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Suggestion: Support ES6 'let' and 'const' keyword #19

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RyanCavanaugh opened this Issue Jul 15, 2014 · 21 comments

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@RyanCavanaugh
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RyanCavanaugh commented Jul 15, 2014

https://people.mozilla.org/~jorendorff/es6-draft.html#sec-let-and-const-declarations

The only major implication here how we would treat export const x = 4; in the context of an internal module, as this basically introduces the concept of a readonly variable. See #12

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RyanCavanaugh commented Jul 28, 2014

What are the type system implications?

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electricessence commented Aug 15, 2014

I would state that there's two sides to this:

  1. The target language is JavaScript and without the use of ES5 accessors or something greater than ES5, you're not really getting any benefit here in the end code.
  2. const and readonly in C# do not behave the same from a compile stand point. const should exist statically or in an instance but must be initialized before the constructor can only be set by the definition. Where as readonly must be initialized before the constructor finishes.

Personally I like the idea of having const and readonly as an option. It may make things more complicated, but I like that it is explicitly declaring intent. Also, currently, it isn't possible to ensure an initialized value before the constructor is called.

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basarat commented Aug 15, 2014

👍

@wagle

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wagle commented Oct 10, 2014

I've inherited a very large firefox add-on, written largely in javascript, that uses const and let all over the place. I'm trying to use typescript to debug, annotate, and refactor this legacy code. It seems a shame to remove "const", and I'm currently unsure how to remove "let". What's the status of including these features? I'm confused by the move from codeplex to github, the threads seem to dissipate.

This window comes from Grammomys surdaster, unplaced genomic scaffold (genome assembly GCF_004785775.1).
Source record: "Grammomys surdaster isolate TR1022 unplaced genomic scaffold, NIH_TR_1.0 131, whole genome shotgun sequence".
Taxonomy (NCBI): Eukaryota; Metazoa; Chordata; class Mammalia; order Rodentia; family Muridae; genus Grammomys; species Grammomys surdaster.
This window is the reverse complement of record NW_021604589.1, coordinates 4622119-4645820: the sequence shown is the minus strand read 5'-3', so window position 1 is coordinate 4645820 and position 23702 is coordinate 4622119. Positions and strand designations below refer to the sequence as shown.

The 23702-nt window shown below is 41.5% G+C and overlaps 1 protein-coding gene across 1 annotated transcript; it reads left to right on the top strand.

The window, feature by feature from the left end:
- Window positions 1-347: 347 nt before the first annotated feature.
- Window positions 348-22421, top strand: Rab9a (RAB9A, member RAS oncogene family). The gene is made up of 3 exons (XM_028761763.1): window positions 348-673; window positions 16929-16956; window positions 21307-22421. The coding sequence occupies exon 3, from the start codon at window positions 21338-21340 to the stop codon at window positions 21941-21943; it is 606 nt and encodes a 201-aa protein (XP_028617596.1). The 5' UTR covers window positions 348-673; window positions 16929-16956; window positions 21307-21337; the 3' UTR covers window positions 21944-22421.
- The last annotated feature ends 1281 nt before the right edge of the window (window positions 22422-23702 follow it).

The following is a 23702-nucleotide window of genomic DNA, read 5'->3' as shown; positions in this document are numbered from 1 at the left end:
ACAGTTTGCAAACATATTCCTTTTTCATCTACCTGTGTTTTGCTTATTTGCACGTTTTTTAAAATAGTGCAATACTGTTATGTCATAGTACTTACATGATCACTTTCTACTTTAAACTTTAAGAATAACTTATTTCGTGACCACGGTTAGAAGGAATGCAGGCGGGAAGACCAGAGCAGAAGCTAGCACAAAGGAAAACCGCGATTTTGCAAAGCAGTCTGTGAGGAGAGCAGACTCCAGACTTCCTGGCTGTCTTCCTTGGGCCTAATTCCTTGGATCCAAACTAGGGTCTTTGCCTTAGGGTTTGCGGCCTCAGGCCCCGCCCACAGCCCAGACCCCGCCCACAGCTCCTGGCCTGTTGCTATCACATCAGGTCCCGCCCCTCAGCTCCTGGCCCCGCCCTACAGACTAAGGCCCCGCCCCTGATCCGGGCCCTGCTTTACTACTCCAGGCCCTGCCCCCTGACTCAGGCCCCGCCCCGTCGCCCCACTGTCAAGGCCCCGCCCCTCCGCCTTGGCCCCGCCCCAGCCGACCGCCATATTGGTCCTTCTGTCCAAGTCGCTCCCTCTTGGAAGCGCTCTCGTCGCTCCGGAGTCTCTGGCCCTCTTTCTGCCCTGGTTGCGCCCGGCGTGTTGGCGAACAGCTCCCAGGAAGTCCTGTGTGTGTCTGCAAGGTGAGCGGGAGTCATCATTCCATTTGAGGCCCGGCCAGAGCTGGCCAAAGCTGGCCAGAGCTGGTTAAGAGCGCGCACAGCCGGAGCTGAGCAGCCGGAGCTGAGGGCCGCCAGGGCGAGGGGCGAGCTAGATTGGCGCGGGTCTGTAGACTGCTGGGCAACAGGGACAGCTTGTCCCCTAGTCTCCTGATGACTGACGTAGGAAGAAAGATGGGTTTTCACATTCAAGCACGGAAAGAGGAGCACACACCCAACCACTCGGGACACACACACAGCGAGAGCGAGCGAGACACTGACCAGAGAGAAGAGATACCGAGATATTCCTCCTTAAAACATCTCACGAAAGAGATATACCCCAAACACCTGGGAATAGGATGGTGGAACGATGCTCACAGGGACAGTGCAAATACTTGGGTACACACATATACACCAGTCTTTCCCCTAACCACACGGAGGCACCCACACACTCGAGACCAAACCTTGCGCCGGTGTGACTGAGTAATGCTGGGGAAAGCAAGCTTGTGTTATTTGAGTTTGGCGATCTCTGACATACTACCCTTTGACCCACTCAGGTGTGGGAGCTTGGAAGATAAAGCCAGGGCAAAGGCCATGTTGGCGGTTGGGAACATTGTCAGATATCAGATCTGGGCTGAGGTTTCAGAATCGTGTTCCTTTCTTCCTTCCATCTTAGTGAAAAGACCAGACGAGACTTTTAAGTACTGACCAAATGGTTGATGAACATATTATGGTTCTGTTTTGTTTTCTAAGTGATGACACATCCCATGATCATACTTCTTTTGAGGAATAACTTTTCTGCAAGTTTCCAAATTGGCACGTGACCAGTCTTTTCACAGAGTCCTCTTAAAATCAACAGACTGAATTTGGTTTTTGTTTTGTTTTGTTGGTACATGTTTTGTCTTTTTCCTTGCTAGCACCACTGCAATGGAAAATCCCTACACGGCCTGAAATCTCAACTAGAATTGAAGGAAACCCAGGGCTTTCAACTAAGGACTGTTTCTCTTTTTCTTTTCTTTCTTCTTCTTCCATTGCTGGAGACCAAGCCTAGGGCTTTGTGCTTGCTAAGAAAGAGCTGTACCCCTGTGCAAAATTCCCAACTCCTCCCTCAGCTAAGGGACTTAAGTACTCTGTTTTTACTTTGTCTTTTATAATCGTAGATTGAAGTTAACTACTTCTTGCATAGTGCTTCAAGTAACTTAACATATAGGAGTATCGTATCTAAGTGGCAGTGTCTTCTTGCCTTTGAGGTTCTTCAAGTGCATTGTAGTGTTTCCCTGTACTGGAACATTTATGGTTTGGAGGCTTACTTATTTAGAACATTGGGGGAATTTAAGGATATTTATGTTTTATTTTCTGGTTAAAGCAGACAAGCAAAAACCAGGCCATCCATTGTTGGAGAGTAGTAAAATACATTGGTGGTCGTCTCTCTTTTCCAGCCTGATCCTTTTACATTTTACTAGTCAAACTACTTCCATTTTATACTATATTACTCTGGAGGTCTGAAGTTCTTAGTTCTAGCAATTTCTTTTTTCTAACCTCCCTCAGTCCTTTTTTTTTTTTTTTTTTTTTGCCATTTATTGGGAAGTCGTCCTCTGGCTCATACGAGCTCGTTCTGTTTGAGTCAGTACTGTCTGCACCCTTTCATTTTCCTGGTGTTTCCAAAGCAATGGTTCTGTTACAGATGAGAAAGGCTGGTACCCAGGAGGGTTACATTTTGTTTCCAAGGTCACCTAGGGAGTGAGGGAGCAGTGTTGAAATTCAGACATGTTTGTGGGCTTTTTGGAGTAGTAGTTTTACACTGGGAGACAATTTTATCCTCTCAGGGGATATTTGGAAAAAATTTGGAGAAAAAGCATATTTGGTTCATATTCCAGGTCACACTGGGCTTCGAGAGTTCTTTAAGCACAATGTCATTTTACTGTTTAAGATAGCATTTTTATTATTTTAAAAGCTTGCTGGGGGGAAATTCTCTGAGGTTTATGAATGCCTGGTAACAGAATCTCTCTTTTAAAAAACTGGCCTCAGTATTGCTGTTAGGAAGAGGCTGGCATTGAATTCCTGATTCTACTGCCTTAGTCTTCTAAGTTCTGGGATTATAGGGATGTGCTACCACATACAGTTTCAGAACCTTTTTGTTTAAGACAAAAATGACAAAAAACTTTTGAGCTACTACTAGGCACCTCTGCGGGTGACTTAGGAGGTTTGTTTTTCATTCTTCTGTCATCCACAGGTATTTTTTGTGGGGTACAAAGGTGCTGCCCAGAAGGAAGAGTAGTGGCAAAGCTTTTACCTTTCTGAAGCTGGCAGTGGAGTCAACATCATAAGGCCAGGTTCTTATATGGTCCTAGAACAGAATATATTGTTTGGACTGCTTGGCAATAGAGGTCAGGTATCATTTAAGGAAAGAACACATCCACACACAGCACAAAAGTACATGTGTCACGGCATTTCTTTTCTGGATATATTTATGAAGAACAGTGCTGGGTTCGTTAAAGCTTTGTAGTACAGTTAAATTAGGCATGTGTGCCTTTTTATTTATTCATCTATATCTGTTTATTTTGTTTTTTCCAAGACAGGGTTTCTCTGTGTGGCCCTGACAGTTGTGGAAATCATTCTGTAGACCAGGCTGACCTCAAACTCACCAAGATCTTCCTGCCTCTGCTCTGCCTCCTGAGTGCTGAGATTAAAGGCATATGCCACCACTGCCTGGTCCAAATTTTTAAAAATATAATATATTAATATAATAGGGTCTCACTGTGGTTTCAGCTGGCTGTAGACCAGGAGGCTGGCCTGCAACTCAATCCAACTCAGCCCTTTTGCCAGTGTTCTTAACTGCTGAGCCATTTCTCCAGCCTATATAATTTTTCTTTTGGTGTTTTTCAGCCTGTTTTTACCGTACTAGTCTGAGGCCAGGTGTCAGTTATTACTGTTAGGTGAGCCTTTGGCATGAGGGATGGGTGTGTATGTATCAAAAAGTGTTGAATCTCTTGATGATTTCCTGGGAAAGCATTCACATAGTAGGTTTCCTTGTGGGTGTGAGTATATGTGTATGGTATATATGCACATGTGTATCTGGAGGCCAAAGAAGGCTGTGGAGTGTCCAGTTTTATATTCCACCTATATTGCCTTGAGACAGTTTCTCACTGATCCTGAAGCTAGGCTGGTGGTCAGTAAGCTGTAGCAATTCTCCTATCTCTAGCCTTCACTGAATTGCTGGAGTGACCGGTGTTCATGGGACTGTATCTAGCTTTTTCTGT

How can I help? I really need this add-on to work right.

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danquirk commented Oct 10, 2014

Can you share what add on it is? We've been prioritizing ES6 features for which we can generate ES5 compatible code under the assumption that there's more value there until ES6 support is more prevalent in browsers (and thus more prevalent in JavaScript apps).

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wagle commented Oct 10, 2014

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wagle commented Oct 10, 2014

Apparently const and let have been in mozilla's internal javascript forever.

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duncanmak commented Oct 10, 2014

I think @wagle brings up another good point.

Like I wrote in #595, IMHO it's a quicker path and possibly more immediately useful if there's an additional code-gen path to emit non-ES5 (i.e. ES6, or in @wagle's case, perhaps JS2?) code.

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danquirk commented Oct 10, 2014

Newer browsers do tend to support let/const (http://kangax.github.io/compat-table/es6/) but as you can see it's by no means ubiquitous yet (ex iOS8 has no support for let, nor does IE10). We don't expect JavaScript developers en masse to take a dependency on those features until they're more common. Given that, we've been focusing our near term efforts on the ES6 features which we can give people the ability to leverage whether or not the browser supports them yet (ie can emit ES5 compatible code that models the ES6 semantics). That said, ES6 specific features like let/const are certainly important to us.